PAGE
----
Seeking Help From A Hashtag: The Dangerous Rise Of Insta Therapy

Spending even more time on social media to improve your mental health? Doesn't quite add up.

Due to the nature of my job, every Monday there’s one conversation that I try to avoid like the plague. As if Mondays aren’t hard enough to gather enough strength for, the chirpy sounds of ‘what’s your screen time?’ have me running for the hills every time without fail.

I hate to disclose my screen time, I am genuinely ashamed of it and seeing that it’s on the rise week on week is just the gift that keeps on giving. My job has me on my phone for at least 9 hours of my day and then my general addiction has me on it for the other four hours I’m awake, give or take the odd hour off it at the gym. Emphasis on the word odd, re: rarely at the gym.

Social media is basically my life, and thus, my strongest flex is how much I know about it because of how much of I devour. I’m always the friend that breaks juicy celebrity gossip, did you see who just split up?! Sends links, shares pages and creates groups, as well as advising on what photo deserves it’s own feed post, and how to edit that spicy photo like a pro. But ironically enough I’m also the friend that is very wary of social media because I know all too well how negative of a place it can be. Especially when it comes to our mental health.

Throughout the pandemic we saw a rise in mental health problems among people. We also saw a rise in how much people used their phones, turning to social media in particular as a form of ‘escapism’. Which in turn, lead to a rise in the number of ‘insta-therapists’ cropping up online.

In a nutshell, ‘Insta-therapy’ is the name given to those who run Instagram accounts trying to help others by giving general advice and sharing motivational posts. Think pages littered with quotes, affirmations, self-care manuals, tips on how to align with your soul purpose and so on. Granted, all these things aren’t doing any harm, but most certainly should not be seen as an alternative to seeking actual professional advice from a qualified therapist. Which brings me to one of the biggest problems with the rise in Insta-therapy? Who do you trust?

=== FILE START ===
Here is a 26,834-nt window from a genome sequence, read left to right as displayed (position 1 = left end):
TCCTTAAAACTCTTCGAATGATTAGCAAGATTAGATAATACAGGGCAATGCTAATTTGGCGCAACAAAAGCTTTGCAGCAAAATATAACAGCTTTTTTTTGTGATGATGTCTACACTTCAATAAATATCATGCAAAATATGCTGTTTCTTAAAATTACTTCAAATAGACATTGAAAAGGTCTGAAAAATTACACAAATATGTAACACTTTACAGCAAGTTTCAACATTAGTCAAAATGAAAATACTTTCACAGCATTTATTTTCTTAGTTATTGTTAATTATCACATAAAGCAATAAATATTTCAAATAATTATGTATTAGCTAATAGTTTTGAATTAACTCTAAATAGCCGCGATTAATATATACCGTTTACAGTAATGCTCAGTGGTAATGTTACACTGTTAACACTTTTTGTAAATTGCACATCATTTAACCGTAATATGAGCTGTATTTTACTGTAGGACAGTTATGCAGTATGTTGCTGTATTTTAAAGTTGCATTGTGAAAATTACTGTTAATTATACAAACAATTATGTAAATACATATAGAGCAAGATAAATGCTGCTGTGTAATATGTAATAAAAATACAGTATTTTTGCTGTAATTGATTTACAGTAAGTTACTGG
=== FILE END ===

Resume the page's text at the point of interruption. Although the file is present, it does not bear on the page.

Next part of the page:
Over the past two years we’re seeing an increase in the number of influencers taking to the app to take on the role of therapist. Giving out advice, pulling from their own experiences, offering a safe space to listen and talk to followers, while having zero knowledge of how to do it correctly because they’re not trained to do so.

Totally benefitting from the fact that people have been a) stuck inside their homes a lot over the past two years and b) in desperate need of help, some influencers-turned-life-coaches have been seizing that so-called ‘gap in the market’ to make therapy a very profitable online business for them. I’ve seen countless pages offering ‘one-to-one’ sessions for a pretty hefty fee, I’m talking up to €1,500 here.

And the scary situation is that giving out wrong information to people who need guidance could in fact (and more than likely) worsen their problems rather than curing them. So, while it is important to practice self-love, repeat positive mantras, light candles, drink water and ‘know your worth’, it is most certainly not the same as seeking professional and tailored help. Think of it like this: you might go to your best friend who works in accounting for advice on how to treat a toothache but you’re not going to get them to perform a root canal treatment.